Lisbon & Sinn Fein

Sinn Fein may feel it has some cause to celebrate the outcome of the referendum on the Lisbon Treaty given the party’s pasting in last year’s general election. A belated acknowledgement of how big a blow that electoral defeat was came via a revealing comment from Jim Gibney in his Irish News column: ‘the result will help restore Sinn Fein’s relevance to the electorate.’ That Sinn Fein had become irrelevant to the electorate was a closely guarded secret up until now.

If Sinn Fein is to acquire the sought after relevance referred to by Gibney a more pertinent lesson to be drawn from comparing the electoral debacle of last year to the victory over Lisbon dominance is that Sinn Fein has the potential to reverse it fortunes in the Republic if it bypasses its Northern president. Although it was claimed in today’s Sunday Times that ‘Adams was personally responsible for Sinn Fein's abysmal performance in last year's general election’ there were more contributory factors than his feeble performance. Nevertheless, his ability to impose his presence on the televised debates rather than allow the spotlight to fall on one of the party’s Southern personalities who at least knew something about the economics of the Republic, helped do untold damage to Sinn Fein’s Dail prospects. His eagerness to be a leader on a par with other political leaders in the Republic backfired because the command of the issues that a party leader would reasonably be expected to possess was simply not there. This was exposed with considerable effect in front of television audiences. The great leader was simply not at the races. This time round, on the Lisbon circuit, the party benefited handsomely from his diminished role. Yet the lessons may not be learned.

The Republic has a much more nuanced electorate than exists in the North. Unlike the run of the mill Belfast chawbacons the politics of the Dublin voters are grounded in delivery not promise. The healthy scepticism shown on their part toward Sinn Fein in May last year is unlikely to recede in response to the unhealthy cynicism practiced by the Sinn Fein leadership. Mary Lou McDonald having been the public face of the anti-Lisbon project was shunted aside as Gerry Adams muscled in on the act, hogging prime time TV and radio, claiming credit for what went right on the watch of another. This crude attempt to let the grassroots activists know he is the daddy on the block will come at the expense of the party’s fortunes. And if radical activists at cumann level are to maintain any progressive perspective they will need to do more than they did last year in the immediate aftermath of the poor electoral showing. Then they restricted themselves to mumbling and grumbling about being ordered to appear at count centres to throw plaudits rather than eggs the way of the supreme leader.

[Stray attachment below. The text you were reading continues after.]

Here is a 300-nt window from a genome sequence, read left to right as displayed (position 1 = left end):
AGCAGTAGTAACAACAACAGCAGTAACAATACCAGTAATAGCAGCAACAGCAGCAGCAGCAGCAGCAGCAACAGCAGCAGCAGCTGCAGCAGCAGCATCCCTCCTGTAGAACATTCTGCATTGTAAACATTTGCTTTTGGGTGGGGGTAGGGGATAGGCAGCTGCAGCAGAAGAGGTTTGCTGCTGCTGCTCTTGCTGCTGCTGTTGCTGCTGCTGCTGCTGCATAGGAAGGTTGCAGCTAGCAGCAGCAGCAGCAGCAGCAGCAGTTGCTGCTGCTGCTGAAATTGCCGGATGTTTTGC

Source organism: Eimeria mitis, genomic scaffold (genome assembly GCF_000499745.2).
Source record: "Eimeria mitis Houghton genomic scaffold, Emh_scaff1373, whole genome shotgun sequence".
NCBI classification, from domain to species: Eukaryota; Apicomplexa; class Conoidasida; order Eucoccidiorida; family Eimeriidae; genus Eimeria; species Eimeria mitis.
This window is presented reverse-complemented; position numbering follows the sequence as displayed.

Whatever Sinn Fein may think it is entitled to by way of reward for its campaigning against Lisbon there is no simple converter that will smooth the way to electoral success at home. With opinion polls showing no decline in government support despite the humiliation of the Lisbon defeat there are few grounds for Sinn Fein to feel it might turn the success of its Lisbon foray into electoral gains here. Its popularity ratings rose by only 1% despite its role in curbing Lisbon expansionism. In the public mind, Lisbon and Limerick are poles apart.

Sinn Fein was the only Dail party to hold the line against the big beasts of government and their allies. But there seems to be little discomfort within its grassroots at the cruelly exposed partitionist joint that demarcates the line between a radicalism amongst party activists in the Republic which expressed itself against the big powers, and the right wing Northern leadership which invited and made welcome the commander in chief of the forces currently waging war on Iraq. The case that Lisbon ought to have been opposed because it would lead to a European army and the consequent abandonment of Irish neutrality jars awkwardly with this. The party in the Republic needs to seriously ask itself whether it can continue to indulge the ambitions of a conservative northern leadership which has produced the following political arrangement in the North outlined in the Irish News by the columnist, Patrick Murphy:
The executive's political ideology will now hinge on the DUP's long-held belief in unfettered capitalism, creationism and colonialism. Out goes Sinn Fein's socialist republic – especially the socialist bit – and our traditional welfare state model of a mixed public and private economy … The consideration of formal links between Stormont and Washington has already been reflected here in the reduction of investment in social housing, building a big US-style prison, an increase in university fees and payment for public services such as water. Mrs Thatcher would be so proud of us.

Dublin West TD Leo Varadkar with the aid of considerable exaggeration made the point that ‘if there is anything to be learned about this large working-class vote, it’s that it’s a right-wing reaction – anti-immigration, protect my job - and not a left-wing vote as Sinn Fein pretends to believe.’ There is no one-size-fits all interpretation of the body of people Sinn Fein helped to mobilise against the Lisbon Treaty. Because it defies being easily pigeon holed as either fish or foul, once the cheers of victory have subsided, what lies out there ought to be looked at in the cold light of day. And that substantial element of it which sits to the left needs to be prised free from the anti –immigration lobby and the equally obnoxious Catholic Right if any radical momentum is to be maintained.

Can any of this be achieved under the dominance of the rightist Northern leadership? The answer is a No more resounding than anything heard throughout the referendum.

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